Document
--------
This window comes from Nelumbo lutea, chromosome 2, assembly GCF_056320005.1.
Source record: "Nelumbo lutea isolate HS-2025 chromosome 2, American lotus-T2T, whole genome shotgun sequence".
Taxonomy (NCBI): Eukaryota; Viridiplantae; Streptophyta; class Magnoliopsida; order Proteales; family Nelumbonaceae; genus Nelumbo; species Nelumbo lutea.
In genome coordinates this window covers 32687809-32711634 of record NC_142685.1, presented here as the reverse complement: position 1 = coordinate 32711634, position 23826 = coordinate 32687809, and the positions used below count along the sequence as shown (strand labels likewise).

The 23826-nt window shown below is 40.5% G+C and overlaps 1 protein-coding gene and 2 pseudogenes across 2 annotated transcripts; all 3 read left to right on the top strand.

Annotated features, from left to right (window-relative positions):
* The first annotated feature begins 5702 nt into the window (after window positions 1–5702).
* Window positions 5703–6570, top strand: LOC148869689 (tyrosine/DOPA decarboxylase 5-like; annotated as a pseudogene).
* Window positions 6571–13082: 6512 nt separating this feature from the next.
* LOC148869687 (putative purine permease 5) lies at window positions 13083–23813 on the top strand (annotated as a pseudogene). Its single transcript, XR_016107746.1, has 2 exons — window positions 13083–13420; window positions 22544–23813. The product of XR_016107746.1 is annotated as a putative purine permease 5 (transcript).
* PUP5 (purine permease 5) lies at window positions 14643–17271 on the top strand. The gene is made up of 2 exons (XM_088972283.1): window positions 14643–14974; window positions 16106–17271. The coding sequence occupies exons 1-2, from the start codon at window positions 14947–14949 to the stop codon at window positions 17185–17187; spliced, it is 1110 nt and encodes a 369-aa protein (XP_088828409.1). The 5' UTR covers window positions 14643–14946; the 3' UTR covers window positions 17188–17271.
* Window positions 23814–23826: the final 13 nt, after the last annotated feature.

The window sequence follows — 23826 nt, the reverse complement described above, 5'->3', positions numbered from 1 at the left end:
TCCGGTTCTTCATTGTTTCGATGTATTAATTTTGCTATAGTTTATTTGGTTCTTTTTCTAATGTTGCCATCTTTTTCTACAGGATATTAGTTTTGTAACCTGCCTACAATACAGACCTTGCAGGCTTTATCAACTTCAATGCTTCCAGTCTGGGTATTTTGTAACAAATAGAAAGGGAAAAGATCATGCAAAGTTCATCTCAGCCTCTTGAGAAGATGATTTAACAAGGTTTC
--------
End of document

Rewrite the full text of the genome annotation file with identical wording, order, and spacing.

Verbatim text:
This window comes from Nelumbo lutea, chromosome 2, assembly GCF_056320005.1.
Source record: "Nelumbo lutea isolate HS-2025 chromosome 2, American lotus-T2T, whole genome shotgun sequence".
Taxonomy (NCBI): Eukaryota; Viridiplantae; Streptophyta; class Magnoliopsida; order Proteales; family Nelumbonaceae; genus Nelumbo; species Nelumbo lutea.
In genome coordinates this window covers 32687809-32711634 of record NC_142685.1, presented here as the reverse complement: position 1 = coordinate 32711634, position 23826 = coordinate 32687809, and the positions used below count along the sequence as shown (strand labels likewise).

The 23826-nt window shown below is 40.5% G+C and overlaps 1 protein-coding gene and 2 pseudogenes across 2 annotated transcripts; all 3 read left to right on the top strand.

Annotated features, from left to right (window-relative positions):
* The first annotated feature begins 5702 nt into the window (after window positions 1–5702).
* Window positions 5703–6570, top strand: LOC148869689 (tyrosine/DOPA decarboxylase 5-like; annotated as a pseudogene).
* Window positions 6571–13082: 6512 nt separating this feature from the next.
* LOC148869687 (putative purine permease 5) lies at window positions 13083–23813 on the top strand (annotated as a pseudogene). Its single transcript, XR_016107746.1, has 2 exons — window positions 13083–13420; window positions 22544–23813. The product of XR_016107746.1 is annotated as a putative purine permease 5 (transcript).
* PUP5 (purine permease 5) lies at window positions 14643–17271 on the top strand. The gene is made up of 2 exons (XM_088972283.1): window positions 14643–14974; window positions 16106–17271. The coding sequence occupies exons 1-2, from the start codon at window positions 14947–14949 to the stop codon at window positions 17185–17187; spliced, it is 1110 nt and encodes a 369-aa protein (XP_088828409.1). The 5' UTR covers window positions 14643–14946; the 3' UTR covers window positions 17188–17271.
* Window positions 23814–23826: the final 13 nt, after the last annotated feature.

The window sequence follows — 23826 nt, the reverse complement described above, 5'->3', positions numbered from 1 at the left end:
TCCGGTTCTTCATTGTTTCGATGTATTAATTTTGCTATAGTTTATTTGGTTCTTTTTCTAATGTTGCCATCTTTTTCTACAGGATATTAGTTTTGTAACCTGCCTACAATACAGACCTTGCAGGCTTTATCAACTTCAATGCTTCCAGTCTGGGTATTTTGTAACAAATAGAAAGGGAAAAGATCATGCAAAGTTCATCTCAGCCTCTTGAGAAGATGATTTAACAAGGTTTC